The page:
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Arts

Controversial opera, 'Death of Klinghoffer, expected to prompt lively discussion

This article first appeared in the St. Louis Beacon, ​May 24, 2011 -  In 1985 four Palestinians hijacked an Italian cruise ship, the MS Achille Lauro. Among the passengers were Leon and Marilyn Klinghoffer who were celebrating their 36th wedding anniversary. The terrorists singled out and killed Leon Klinghoffer, a Jewish-American retired appliance manufacturer and stroke survivor, who used a wheel chair. After Klinghoffer was shot and killed, his body -- and wheelchair -- were tossed overboard.

It was a shocking moment, coming decades before the terrorist atrocities that have become all too commonplace.

It also proved to be a shocking subject for an opera. In 1991, the opera "The Death of Klinghoffer" by American composer John Adams and poet Alice Goodman debuted to controversy and criticism, with some saying that the opera was too sympathetic to the Palestinian hijackers. Perhaps because of the subject matter, "The Death of Klinghoffer" has not been widely or frequently performed.

This year, though, "The Death of Klinghoffer" is the fourth production in the Opera Theatre of St. Louis 2011 season, opening June 15.

In preparation for the opera, and its contentious subject matter, a panel discussion on the opera, "A Work that Fires the Heart." will be held at 7 p.m., Thurs., May 26 at the Ethical Society, 9001 Clayton Road in Ladue. Admission is free.

Timothy O'Leary, general director of Opera Theatre, and three interfaith leaders will talk about art as it intersects with faith and political conflict, particularly today in the Middle East.

"I've heard it said that you need 20 years between a historical event and when you put it on stage," said O'Leary. "Now it's more than 20 years since the Achille Lauro hijacking. There is nothing in the opera that is pro-terrorist."

Washington University Center for Humanities director and professor Gerald Early will moderate the panel. The panelists are: Batya Abramson-Goldstein, executive director of the Jewish Community Relations Council; David Greenhaw, president of Eden Theological Seminary; Dr. Ghazala Hayat, a St. Louis University Medical School neurologist who was the first woman to be chairman of a major U.S. mosque, the Islamic Foundation of St. Louis.

O'Leary who was moved by the opera when he saw its American debut in Brooklyn serves as the panel's opera expert.

"It is important to talk about this," said Abramson-Goldstein, who praised the company for organizing the panel. (Members of the panel have reviewed the lyrics and score and met together in preparation for the panel.)

"We are standing on the shoulders of the Interfaith Partnership in this," said Allison Felter, head of OTSL's education department. "The Interfaith Partnership has been having conversations like this for many years."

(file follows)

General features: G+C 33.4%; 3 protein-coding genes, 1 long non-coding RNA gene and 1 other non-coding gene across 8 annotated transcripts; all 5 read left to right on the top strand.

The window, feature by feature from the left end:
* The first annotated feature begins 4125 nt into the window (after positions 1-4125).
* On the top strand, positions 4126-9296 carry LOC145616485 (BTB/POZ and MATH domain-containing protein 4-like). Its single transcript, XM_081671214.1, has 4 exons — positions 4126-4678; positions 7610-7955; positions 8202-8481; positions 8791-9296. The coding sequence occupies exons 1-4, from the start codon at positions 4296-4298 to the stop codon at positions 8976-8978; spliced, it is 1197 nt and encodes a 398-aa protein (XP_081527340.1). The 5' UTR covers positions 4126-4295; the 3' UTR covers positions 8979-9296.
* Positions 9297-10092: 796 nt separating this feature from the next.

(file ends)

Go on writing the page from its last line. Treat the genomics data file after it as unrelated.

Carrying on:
The local chapter of the Anti-Defamation League released a statement from Lisa and Ilsa Klinghoffer, the daughters of Leon Klinghoffer:

"We are greatly distressed that the Opera Theatre of St. Louis has decided to stage The Death of Klinghoffer -- a production which American opera companies have avoided for 20 years. Our personal grief and sensitivity to the controversy that has surrounded presentations of the opera since its premiere are not diminished by the passage of time.

"We are strong supporters of the arts, and believe that theater can play a critical role in examining and understanding significant world events. This opera, however, does no such thing. The Death of Klinghoffer takes a heinous terrorist event and rationalizes, legitimizes, and explains it. There is no way that this terrorist murder can or should be presented in a balanced manner.

"There can be no compassion, understanding, or objectivity for terrorists, no matter who they are, where they live, or what their story is."

As in so many other operas, the criminals in this one sing. That offended some, when it was presented in Brooklyn in 1991, weeks after the anti-Semitic violence of the nearby Crown Heights Point three-day riot.

Great operas from Bizet's "Carmen," Verdi's "Otello" to Mozart's "Don Giovanni," and some contemporary operas including Jake Heggie's and Terrence McNally's 2000 opera "Dead Man Walking," feature singing murderers and rapists.

Yet "The Death of Klinghoffer" has some differences from traditional operas. Instead of an orchestral overture, for example, Adams and Goodman begin with a pair of choruses: "The Chorus of the Exiled Palestinian" and the "Chorus of the Returning Jews." Each chorus is exactly eight and a half minutes and sets up the Middle East conflict over territory.

Opera Theatre's long-time commitment to opera education -- from first-grade classrooms to talks before each festival season performance -- has won the St. Louis company national praise for music education.

Patricia Rice, a freelance journalist, attended and covered OTSL's 1976 opening night "Don Pasquale" featuring Ron Raines. 

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